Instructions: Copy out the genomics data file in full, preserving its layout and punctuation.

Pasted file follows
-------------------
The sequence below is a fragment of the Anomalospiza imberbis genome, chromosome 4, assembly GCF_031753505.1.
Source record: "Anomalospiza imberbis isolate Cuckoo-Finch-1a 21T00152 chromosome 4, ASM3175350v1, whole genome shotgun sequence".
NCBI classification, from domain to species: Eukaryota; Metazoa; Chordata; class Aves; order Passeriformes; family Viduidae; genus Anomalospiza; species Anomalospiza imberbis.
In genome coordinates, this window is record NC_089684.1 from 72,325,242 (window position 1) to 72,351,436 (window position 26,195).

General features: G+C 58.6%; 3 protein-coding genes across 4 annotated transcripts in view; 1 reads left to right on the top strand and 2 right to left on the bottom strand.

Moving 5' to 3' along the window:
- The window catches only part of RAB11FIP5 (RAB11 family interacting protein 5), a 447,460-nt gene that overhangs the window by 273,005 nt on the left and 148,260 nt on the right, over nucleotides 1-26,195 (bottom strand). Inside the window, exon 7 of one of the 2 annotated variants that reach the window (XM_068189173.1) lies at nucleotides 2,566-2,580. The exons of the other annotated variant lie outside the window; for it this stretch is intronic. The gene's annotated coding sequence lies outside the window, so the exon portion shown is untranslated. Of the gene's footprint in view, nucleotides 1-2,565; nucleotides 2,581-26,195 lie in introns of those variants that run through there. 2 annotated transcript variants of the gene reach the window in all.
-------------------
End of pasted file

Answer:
The sequence below is a fragment of the Anomalospiza imberbis genome, chromosome 4, assembly GCF_031753505.1.
Source record: "Anomalospiza imberbis isolate Cuckoo-Finch-1a 21T00152 chromosome 4, ASM3175350v1, whole genome shotgun sequence".
NCBI classification, from domain to species: Eukaryota; Metazoa; Chordata; class Aves; order Passeriformes; family Viduidae; genus Anomalospiza; species Anomalospiza imberbis.
In genome coordinates, this window is record NC_089684.1 from 72,325,242 (window position 1) to 72,351,436 (window position 26,195).

General features: G+C 58.6%; 3 protein-coding genes across 4 annotated transcripts in view; 1 reads left to right on the top strand and 2 right to left on the bottom strand.

Moving 5' to 3' along the window:
- The window catches only part of RAB11FIP5 (RAB11 family interacting protein 5), a 447,460-nt gene that overhangs the window by 273,005 nt on the left and 148,260 nt on the right, over nucleotides 1-26,195 (bottom strand). Inside the window, exon 7 of one of the 2 annotated variants that reach the window (XM_068189173.1) lies at nucleotides 2,566-2,580. The exons of the other annotated variant lie outside the window; for it this stretch is intronic. The gene's annotated coding sequence lies outside the window, so the exon portion shown is untranslated. Of the gene's footprint in view, nucleotides 1-2,565; nucleotides 2,581-26,195 lie in introns of those variants that run through there. 2 annotated transcript variants of the gene reach the window in all.